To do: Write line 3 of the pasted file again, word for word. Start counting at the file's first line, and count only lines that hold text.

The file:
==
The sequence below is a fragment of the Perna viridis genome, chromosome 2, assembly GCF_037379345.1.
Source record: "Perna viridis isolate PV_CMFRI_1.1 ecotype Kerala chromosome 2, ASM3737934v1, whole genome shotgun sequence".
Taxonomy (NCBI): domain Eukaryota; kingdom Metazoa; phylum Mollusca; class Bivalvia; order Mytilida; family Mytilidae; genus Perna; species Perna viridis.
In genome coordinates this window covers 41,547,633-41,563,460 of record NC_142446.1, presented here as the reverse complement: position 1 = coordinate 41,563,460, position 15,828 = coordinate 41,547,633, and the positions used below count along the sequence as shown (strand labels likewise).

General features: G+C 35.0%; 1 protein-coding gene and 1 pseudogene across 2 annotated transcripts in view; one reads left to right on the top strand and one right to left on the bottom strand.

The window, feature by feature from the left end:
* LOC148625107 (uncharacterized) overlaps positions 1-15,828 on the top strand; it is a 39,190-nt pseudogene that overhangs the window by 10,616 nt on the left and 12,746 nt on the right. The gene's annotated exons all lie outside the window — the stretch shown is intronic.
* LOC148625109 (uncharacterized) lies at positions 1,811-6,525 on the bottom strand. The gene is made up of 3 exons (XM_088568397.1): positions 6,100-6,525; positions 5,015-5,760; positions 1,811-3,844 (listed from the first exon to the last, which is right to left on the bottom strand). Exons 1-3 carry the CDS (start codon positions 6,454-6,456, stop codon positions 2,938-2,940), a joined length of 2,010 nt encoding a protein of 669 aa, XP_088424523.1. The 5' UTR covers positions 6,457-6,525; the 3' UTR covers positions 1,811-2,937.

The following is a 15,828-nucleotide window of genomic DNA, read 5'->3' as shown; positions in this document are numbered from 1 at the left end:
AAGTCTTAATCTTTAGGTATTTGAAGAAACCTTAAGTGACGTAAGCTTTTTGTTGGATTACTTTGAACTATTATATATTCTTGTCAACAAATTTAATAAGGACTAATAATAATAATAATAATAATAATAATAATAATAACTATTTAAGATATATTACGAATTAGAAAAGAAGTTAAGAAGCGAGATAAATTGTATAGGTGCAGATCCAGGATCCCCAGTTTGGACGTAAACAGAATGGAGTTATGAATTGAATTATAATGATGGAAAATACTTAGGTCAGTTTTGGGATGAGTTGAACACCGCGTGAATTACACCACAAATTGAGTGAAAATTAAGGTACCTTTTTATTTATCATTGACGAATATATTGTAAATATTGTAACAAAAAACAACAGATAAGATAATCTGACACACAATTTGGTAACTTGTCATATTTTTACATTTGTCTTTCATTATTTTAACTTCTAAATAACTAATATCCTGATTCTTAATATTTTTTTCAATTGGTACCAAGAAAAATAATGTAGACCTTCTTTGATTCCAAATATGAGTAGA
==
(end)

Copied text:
Taxonomy (NCBI): domain Eukaryota; kingdom Metazoa; phylum Mollusca; class Bivalvia; order Mytilida; family Mytilidae; genus Perna; species Perna viridis.